Instead, they are trying to convey a message that by paying a (reasonable-sized, generally) premium over the LCCs, you will be getting much more value for your money-flights into more convenient airports, complimentary food and beverage service, FFP, a choice of schedules and routes to suit you, interlining and all the usual benefits of flying with full-service airlines (accommodation/compensation etc.)

Probably a better idea than trying to out-compete the low-costers.....in vain, and at massive cost to the flag-carriers. In any case, BA should start to hike up its fares in Economy, as there isn't anyone flying in First or Business to subsidise the lower-end of fares in Y, at the moment.......and if we go to war with Iraq, god knows what BA are going to have to do.

Shouldn't American carriers hike their fares up (in Y), and/or lower their costs....?

Popular Searches On Airliners.net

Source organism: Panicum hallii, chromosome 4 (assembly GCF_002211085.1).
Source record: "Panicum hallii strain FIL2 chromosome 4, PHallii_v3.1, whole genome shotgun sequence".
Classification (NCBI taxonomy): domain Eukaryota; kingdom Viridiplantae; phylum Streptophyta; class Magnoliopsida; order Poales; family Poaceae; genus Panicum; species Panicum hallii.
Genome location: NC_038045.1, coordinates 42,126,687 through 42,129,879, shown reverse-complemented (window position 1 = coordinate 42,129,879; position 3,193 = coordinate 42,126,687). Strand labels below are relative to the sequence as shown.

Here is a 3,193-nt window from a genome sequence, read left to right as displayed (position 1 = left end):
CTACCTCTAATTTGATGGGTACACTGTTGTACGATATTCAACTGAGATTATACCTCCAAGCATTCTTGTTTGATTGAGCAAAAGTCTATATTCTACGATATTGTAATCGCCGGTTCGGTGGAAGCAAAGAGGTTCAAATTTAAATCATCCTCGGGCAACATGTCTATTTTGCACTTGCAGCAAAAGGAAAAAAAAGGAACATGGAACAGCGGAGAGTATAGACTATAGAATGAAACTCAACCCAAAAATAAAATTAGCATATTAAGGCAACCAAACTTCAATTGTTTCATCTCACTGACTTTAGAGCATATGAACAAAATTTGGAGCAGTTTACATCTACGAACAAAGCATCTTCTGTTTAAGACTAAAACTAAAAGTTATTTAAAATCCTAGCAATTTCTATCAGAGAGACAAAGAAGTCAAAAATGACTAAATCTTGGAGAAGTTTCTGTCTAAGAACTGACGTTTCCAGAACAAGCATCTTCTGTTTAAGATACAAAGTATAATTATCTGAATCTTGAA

Top Photos of Last:   24 Hours  •  48 Hours  •  7 Days  •  30 Days  •  180 Days  •  365 Days  •  All Time

Military Aircraft Every type from fighters to helicopters from air forces around the globe

Classic Airliners Props and jets from the good old days

Flight Decks Views from inside the cockpit

Aircraft Cabins Passenger cabin shots showing seat arrangements as well as cargo aircraft interior

Cargo Aircraft Pictures of great freighter aircraft

Government Aircraft Aircraft flying government officials

Helicopters Our large helicopter section. Both military and civil versions

Blimps / Airships Everything from the Goodyear blimp to the Zeppelin

Night Photos Beautiful shots taken while the sun is below the horizon

Accidents Accident, incident and crash related photos

Air to Air Photos taken by airborne photographers of airborne aircraft

Special Paint Schemes Aircraft painted in beautiful and original liveries

Airport Overviews Airport overviews from the air or ground

Tails and Winglets Tail and Winglet closeups with beautiful airline logos